Immortal combat

Immortal combat

By Michael Pickard
August 10, 2022


Inspired by true events, El Inmortal (The Immortal) charts one man’s criminal reign across Europe. Creator/producer José Manuel Lorenzo and the cast tell DQ about dramatising the story, overcoming the pandemic and recreating 1990s Spain.

A creative mixture of true crime and gangster fiction, Spanish drama El Inmortal (The Immortal) tells a story that will be familiar to many. Set in 1990s Madrid, the eight-part series chronicles the rise of Los Miami, a gang that controlled the city’s nightclubs and cocaine trafficking and was led by one man who sought to become the most powerful drug dealer in Europe.

“I knew the story because everyone in Spain knows it and knows this gang, especially if you live in Madrid,” says Álex Garcia, who plays José Antonio, a fictionalised version of Los Miami leader Juan Carlos Peña. “Telling the story from scratch is very interesting because the gang starts from nothing and then becomes like a mafia. It’s a really big thing – and it’s a family story.”

Revolving around José and his organisation, the series follows his rags-to-riches journey, during which he survives numerous assassination attempts that give him an almost mythical status as ‘El Inmortal.’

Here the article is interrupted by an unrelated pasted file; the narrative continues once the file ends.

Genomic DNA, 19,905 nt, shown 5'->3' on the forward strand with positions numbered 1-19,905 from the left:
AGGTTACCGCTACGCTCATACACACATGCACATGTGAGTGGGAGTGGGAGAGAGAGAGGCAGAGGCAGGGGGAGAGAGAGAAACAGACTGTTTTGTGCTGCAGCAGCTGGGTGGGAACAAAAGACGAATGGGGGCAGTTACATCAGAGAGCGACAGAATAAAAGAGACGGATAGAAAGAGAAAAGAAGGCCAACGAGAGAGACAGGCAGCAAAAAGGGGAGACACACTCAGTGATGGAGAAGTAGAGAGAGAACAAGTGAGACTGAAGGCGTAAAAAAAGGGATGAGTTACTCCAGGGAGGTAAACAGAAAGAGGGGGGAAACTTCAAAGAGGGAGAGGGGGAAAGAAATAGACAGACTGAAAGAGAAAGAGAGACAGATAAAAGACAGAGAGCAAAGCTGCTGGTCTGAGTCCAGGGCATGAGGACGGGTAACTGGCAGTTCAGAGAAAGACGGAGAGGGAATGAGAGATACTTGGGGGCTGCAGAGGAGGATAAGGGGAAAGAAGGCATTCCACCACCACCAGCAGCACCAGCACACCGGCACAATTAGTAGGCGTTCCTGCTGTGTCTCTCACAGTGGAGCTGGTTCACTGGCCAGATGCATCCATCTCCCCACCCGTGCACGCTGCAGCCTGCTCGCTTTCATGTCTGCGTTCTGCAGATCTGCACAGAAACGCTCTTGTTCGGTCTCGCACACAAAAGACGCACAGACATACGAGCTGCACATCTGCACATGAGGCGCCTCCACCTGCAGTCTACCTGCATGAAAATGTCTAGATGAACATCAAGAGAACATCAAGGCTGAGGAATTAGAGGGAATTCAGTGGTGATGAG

Despite knowing the story that inspired the series, Garcia (Antidisturbios, Un Asunto Privado) tells DQ he was determined to play the character in the script – who is also portrayed as a loyal family man – rather than the man he thought he knew.

“Everybody has these two sides – the dark one and the good one,” he says. “It was José’s circumstances that led him to start this gang. He’s a man with a big heart with his family and he doesn’t even know his dark side. That’s the point – he doesn’t think he’s using it, he’s just surviving. That’s the only way to find the balance [with the character].”

Alongside Garcia, the series also stars Emilio Palacios, Marcel Borrás, Jason Day, María Hervás, Teresa Riott, Claudia Pineda, Jon Kortajarena and Catalina Sopelana. Hervás plays Isabel, a woman from the other side of Madrid who is drawn into José’s world after she meets him in a nightclub.

José Manuel Lorenzo (centre) chats to actors on set

“Isabel is from a high-class world. You always feel very attracted to everything that is not like you, to the opposite world of your own, and she’s very wild inside, so José is probably the reflection of everything she cannot show but is inside her,” the actor explains. “She’s someone who tries not to think about life too much but just does things. He’s doing things all the time, he’s an action man. That’s something she admires.”

Hervás describes the relationship between José and Isabel as “very wild, very animalistic,” and viewers will see her make some important decisions about the role she plays in his life, not least when they have a daughter together. “Isabel and José don’t think about their decisions too much. They are intuitive and wild, so I don’t think Isabel worries, ‘Will he be a good father for my children?’ No, [she thinks] ‘I really want to fuck him and later we will see.’ What she finds is a man in trouble.”